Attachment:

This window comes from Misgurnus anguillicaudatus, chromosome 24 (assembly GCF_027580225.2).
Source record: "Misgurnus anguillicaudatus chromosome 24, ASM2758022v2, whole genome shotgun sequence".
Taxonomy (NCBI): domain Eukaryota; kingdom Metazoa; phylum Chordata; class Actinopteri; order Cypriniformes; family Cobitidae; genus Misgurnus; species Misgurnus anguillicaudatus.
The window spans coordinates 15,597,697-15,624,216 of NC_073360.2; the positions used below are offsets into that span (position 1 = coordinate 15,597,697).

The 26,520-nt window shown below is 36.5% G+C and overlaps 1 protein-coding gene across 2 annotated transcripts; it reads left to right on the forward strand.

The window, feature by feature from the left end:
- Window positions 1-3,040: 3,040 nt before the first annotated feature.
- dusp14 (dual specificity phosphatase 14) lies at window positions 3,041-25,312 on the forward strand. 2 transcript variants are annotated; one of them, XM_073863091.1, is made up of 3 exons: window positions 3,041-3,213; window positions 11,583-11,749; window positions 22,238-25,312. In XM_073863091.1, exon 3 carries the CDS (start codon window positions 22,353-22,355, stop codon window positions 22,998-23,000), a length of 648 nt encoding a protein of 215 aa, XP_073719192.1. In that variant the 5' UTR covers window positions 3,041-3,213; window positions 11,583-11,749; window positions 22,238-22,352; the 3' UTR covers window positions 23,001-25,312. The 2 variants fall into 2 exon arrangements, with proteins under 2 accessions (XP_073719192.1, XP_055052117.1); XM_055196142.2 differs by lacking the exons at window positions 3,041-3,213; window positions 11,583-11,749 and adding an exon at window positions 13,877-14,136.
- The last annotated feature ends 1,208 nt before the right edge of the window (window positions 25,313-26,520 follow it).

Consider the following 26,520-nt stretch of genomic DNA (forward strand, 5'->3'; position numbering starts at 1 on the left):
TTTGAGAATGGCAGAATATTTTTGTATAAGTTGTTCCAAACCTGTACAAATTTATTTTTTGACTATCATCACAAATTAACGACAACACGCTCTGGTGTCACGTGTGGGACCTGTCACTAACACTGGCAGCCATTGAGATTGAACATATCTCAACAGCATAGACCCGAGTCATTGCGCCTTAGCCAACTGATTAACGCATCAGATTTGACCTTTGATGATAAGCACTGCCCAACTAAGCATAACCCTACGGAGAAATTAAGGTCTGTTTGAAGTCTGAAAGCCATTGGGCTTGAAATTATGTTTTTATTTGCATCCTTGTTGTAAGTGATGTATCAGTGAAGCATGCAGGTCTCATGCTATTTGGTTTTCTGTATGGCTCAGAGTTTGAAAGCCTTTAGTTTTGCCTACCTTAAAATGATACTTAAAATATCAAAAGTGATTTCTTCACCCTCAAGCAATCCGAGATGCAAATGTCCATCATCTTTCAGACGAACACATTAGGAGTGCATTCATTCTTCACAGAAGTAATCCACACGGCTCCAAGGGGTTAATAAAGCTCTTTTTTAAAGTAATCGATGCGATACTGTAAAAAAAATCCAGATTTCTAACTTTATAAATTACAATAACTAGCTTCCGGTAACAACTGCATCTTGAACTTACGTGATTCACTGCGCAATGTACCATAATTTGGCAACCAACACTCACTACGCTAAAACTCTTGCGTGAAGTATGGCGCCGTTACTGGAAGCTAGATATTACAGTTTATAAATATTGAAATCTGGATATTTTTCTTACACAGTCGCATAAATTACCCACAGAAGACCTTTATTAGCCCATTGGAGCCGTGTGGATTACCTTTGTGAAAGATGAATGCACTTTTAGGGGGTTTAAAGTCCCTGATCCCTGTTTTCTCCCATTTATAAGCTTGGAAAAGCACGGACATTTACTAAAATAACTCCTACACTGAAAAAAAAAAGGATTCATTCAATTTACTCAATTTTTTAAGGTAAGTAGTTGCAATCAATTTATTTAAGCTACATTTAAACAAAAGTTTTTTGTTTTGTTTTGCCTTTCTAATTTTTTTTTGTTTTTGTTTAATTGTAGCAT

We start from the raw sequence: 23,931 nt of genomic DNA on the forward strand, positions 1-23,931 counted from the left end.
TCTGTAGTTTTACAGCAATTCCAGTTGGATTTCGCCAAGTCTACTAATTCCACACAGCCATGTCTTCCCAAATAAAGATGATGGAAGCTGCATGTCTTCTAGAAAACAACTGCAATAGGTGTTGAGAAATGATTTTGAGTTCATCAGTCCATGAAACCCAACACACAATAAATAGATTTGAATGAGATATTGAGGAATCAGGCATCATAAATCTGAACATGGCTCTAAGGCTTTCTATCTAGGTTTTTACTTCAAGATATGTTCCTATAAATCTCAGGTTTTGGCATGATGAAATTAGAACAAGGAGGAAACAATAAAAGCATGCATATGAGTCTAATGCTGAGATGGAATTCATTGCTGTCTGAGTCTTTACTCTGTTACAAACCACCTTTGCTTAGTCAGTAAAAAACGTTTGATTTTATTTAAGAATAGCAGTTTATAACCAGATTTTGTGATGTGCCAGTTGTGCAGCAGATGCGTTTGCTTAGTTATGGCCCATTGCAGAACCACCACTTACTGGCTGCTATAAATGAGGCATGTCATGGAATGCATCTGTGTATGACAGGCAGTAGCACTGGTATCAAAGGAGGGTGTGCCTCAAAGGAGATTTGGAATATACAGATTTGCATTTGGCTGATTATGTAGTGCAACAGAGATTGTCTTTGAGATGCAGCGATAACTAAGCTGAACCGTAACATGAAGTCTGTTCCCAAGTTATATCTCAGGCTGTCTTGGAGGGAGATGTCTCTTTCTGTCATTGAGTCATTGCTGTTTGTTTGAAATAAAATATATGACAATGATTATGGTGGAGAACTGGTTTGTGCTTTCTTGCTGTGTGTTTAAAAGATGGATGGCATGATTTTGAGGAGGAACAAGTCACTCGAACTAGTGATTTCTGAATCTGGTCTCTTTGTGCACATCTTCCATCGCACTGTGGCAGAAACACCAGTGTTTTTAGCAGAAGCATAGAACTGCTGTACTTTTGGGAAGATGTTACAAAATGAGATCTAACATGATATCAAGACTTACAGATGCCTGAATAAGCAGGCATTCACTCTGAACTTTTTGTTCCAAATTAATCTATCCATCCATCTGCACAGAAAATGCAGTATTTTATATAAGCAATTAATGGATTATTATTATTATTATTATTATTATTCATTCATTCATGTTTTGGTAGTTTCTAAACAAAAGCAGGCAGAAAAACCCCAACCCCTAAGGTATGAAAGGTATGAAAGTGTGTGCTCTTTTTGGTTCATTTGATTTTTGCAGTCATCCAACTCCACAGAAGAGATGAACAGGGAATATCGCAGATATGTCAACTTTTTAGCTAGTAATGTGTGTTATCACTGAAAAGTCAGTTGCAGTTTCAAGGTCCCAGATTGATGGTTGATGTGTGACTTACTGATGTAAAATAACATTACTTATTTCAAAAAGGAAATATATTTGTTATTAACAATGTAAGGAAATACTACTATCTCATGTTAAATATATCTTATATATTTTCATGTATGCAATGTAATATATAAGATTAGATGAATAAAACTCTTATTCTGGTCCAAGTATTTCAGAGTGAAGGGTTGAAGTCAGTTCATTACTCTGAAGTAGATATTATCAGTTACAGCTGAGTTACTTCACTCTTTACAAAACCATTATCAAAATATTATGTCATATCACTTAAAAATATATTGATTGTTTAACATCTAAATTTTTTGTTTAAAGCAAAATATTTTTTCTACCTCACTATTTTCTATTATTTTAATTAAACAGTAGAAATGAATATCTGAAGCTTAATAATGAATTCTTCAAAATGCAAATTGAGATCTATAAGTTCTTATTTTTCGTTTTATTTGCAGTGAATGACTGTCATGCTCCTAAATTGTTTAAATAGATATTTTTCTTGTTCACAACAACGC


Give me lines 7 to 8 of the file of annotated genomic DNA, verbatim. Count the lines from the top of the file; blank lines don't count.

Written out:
- Window positions 1-3,040: 3,040 nt before the first annotated feature.
- dusp14 (dual specificity phosphatase 14) lies at window positions 3,041-25,312 on the forward strand. 2 transcript variants are annotated; one of them, XM_073863091.1, is made up of 3 exons: window positions 3,041-3,213; window positions 11,583-11,749; window positions 22,238-25,312. In XM_073863091.1, exon 3 carries the CDS (start codon window positions 22,353-22,355, stop codon window positions 22,998-23,000), a length of 648 nt encoding a protein of 215 aa, XP_073719192.1. In that variant the 5' UTR covers window positions 3,041-3,213; window positions 11,583-11,749; window positions 22,238-22,352; the 3' UTR covers window positions 23,001-25,312. The 2 variants fall into 2 exon arrangements, with proteins under 2 accessions (XP_073719192.1, XP_055052117.1); XM_055196142.2 differs by lacking the exons at window positions 3,041-3,213; window positions 11,583-11,749 and adding an exon at window positions 13,877-14,136.